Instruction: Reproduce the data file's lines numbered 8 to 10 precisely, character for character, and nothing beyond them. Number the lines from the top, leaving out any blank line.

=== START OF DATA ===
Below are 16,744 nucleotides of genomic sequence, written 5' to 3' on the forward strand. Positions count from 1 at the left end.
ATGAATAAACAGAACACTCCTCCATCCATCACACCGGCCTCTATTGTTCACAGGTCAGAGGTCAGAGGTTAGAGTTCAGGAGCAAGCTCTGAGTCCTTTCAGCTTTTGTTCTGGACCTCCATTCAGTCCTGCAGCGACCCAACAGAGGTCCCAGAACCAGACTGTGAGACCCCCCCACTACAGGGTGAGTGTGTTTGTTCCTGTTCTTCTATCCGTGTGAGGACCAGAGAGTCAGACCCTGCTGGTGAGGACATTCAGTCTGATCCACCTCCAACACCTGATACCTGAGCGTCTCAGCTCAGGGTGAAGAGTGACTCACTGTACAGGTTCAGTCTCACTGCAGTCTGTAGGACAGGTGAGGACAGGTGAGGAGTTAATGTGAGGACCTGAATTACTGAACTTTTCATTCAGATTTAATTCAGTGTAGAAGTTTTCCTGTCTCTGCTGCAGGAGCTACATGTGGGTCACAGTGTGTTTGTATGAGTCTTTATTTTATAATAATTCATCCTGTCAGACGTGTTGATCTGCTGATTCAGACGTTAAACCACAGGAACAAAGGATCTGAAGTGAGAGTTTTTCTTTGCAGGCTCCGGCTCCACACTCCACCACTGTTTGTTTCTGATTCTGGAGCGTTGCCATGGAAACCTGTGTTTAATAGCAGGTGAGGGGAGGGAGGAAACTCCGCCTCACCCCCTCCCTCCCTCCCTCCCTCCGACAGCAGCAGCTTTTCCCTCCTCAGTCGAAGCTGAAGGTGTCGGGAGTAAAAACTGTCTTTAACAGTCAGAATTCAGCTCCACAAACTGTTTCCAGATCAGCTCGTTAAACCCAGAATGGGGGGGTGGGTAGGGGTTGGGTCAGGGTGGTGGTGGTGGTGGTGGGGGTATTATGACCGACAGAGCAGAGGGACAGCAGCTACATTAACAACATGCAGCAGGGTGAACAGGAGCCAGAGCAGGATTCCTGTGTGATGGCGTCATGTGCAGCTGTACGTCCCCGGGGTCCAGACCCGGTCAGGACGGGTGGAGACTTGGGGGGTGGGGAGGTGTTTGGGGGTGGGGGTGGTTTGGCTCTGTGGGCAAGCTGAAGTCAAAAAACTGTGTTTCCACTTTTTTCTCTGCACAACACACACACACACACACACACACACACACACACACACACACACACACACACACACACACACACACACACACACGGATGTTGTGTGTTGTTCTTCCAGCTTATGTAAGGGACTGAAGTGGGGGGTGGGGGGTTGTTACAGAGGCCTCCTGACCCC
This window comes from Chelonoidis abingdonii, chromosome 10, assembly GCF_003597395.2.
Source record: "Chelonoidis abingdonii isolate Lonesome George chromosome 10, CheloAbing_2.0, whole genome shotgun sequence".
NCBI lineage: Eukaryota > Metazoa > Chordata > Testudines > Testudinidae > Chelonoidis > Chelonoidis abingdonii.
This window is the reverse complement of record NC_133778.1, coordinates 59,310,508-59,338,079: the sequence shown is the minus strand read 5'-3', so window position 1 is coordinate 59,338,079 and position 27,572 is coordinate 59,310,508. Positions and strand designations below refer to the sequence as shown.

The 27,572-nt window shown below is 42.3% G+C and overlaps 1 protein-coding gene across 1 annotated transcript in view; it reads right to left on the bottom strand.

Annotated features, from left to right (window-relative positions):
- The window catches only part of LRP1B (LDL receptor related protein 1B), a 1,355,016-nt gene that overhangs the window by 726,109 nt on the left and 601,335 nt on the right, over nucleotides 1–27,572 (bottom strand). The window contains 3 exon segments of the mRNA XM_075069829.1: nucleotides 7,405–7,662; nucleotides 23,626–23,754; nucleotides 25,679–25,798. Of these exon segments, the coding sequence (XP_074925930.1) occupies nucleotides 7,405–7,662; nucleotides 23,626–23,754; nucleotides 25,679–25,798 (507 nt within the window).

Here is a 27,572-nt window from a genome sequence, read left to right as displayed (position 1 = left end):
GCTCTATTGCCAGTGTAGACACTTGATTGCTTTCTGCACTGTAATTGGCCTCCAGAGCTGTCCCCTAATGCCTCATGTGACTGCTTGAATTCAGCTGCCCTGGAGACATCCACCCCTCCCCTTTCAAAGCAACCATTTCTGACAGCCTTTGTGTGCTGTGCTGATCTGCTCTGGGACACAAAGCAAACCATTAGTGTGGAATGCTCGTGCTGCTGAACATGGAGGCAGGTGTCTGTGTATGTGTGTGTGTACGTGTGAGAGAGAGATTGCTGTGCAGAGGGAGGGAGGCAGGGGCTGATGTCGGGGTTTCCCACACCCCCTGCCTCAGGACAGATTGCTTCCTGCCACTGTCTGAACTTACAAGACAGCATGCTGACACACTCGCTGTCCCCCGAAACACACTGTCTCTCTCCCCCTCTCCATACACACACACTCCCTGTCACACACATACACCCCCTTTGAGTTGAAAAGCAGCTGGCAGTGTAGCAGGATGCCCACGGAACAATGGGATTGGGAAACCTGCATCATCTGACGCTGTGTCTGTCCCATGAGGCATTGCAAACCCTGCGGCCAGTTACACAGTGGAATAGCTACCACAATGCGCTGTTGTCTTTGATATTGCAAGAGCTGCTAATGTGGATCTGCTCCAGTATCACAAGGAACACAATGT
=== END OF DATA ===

Annotated features, from left to right (window-relative positions):
- The window catches only part of LRP1B (LDL receptor related protein 1B), a 1,355,016-nt gene that overhangs the window by 726,109 nt on the left and 601,335 nt on the right, over nucleotides 1–27,572 (bottom strand). The window contains 3 exon segments of the mRNA XM_075069829.1: nucleotides 7,405–7,662; nucleotides 23,626–23,754; nucleotides 25,679–25,798. Of these exon segments, the coding sequence (XP_074925930.1) occupies nucleotides 7,405–7,662; nucleotides 23,626–23,754; nucleotides 25,679–25,798 (507 nt within the window).

Here is a 27,572-nt window from a genome sequence, read left to right as displayed (position 1 = left end):